NYSC And The Enclosure Syndrome

You could always feel people’s (intending corps members) excitement, joy and expectation whenever it’s that time of the year for the NYSC Orientation Camp. People are always impatiently anxious and ready to get on with the programme.

I must admit I’m not a fan of the programme. I see it as a charade. I mean the main aim of the scheme is to promote national unity among Nigerian youths, develop the rural areas and prepare the nouveau graduate for the challenges ahead.

Yes, it does promote national unity but I believe it has contributed to the growing unemployment problem we are facing. These institutions and organizations see corps members as cheap labour and prefer employing them every year and discard them at the end of their one year programme, to employing capable hands on a permanent basis.

Let me ask these questions: Are we only allowed to serve Nigeria for a year after which we can do whatever we like? How many times have you seen a child of a top government official or member of the ruling class sent on assignment to any of the rural areas?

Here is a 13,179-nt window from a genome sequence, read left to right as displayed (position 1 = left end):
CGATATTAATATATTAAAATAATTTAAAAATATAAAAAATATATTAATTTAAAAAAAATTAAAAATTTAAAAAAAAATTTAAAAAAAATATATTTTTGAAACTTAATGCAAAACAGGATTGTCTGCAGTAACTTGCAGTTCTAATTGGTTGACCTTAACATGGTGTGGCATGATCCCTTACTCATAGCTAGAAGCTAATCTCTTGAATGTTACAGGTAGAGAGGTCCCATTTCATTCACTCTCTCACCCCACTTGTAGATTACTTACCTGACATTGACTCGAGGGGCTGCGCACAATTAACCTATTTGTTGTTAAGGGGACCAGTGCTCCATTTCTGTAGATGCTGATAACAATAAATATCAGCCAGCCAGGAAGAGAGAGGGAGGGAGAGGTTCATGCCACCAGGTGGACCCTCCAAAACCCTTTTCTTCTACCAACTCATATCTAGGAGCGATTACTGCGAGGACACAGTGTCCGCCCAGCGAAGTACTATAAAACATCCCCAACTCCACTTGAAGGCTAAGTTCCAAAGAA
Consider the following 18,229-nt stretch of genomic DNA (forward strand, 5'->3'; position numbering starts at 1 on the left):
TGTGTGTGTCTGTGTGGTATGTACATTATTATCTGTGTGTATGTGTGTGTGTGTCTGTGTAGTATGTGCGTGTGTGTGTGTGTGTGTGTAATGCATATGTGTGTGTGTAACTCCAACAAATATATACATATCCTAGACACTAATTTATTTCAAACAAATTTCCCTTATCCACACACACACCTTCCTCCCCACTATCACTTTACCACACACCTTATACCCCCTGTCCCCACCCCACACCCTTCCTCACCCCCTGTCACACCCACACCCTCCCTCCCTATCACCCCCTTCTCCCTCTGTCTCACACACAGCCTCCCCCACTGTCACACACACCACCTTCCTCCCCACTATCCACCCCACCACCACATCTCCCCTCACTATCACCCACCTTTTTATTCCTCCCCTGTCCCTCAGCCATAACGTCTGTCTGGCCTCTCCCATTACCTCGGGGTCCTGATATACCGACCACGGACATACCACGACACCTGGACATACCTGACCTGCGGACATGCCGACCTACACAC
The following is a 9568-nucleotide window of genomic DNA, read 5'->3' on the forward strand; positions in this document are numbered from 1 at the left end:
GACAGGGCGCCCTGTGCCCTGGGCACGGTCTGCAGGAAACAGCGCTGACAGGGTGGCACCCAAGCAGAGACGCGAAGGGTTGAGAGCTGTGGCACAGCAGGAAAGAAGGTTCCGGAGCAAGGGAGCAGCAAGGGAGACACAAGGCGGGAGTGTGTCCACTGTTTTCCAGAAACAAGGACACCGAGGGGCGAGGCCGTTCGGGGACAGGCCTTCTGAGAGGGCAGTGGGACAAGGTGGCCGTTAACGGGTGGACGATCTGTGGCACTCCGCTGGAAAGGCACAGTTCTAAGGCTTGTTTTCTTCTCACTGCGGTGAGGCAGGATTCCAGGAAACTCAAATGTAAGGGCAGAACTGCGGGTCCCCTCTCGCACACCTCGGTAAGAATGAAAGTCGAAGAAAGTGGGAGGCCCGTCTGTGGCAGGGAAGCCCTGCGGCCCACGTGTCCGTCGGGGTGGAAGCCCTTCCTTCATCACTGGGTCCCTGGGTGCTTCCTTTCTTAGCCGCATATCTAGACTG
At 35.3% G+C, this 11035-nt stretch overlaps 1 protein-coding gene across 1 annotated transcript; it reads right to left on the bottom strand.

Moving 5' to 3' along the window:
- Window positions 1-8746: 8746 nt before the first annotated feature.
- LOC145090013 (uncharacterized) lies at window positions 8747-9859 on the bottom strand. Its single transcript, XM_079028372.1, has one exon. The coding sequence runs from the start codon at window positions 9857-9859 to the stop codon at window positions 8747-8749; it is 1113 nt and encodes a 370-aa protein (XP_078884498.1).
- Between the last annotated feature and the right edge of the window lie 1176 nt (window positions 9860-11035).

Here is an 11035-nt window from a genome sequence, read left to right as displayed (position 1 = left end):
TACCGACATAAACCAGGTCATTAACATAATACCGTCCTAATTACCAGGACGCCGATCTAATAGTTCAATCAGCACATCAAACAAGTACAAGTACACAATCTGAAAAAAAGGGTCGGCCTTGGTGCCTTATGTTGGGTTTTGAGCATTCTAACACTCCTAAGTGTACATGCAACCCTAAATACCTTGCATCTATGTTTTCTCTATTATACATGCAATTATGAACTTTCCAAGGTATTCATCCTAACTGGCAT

Anyways, let’s leave that topic for another day and concentrate on the topic at hand.

The Enclosure Syndrome, according to Zinga’s theory, is a condition that develops when adults are enclosed or confined in a place, which makes them foster transient feelings for each other to the extent of believing they have found love.

The enclosure syndrome is synonymous with the NYSC Camp. Just a week or two after the opening of the camp, you’d see people holding hands, frolicking, kissing, cuddling and doing things that lovers do.

If you have served or still serving, you will testify that it is difficult or almost impossible for one not to develop false feelings for the opposite sex in a place like that.

The saying ‘nobody wants to be lonely’ greatly applies here. The quest for companionship, sex and love is very high under these conditions. That’s why year in, year out; you hear stories of people falling heads over heels for each other in camp only to separate immediately or few weeks after the closure of the camp.

This condition is transmittable and contagious just like the common cold/flu. The married women/men aren’t immune to this syndrome either; they catch up with the bug. 

As a matter of fact, a married lady was recently caught pants down with a fellow corps member and was sent packing, along with her fellow culprit after the NYSC officials had informed the husband about her misdemeanour.  

Have you ever been diagnosed with this malady? Or are you still suffering from this condition?

This syndrome is only treatable and curable by distance; out of sight is definitely out of mind.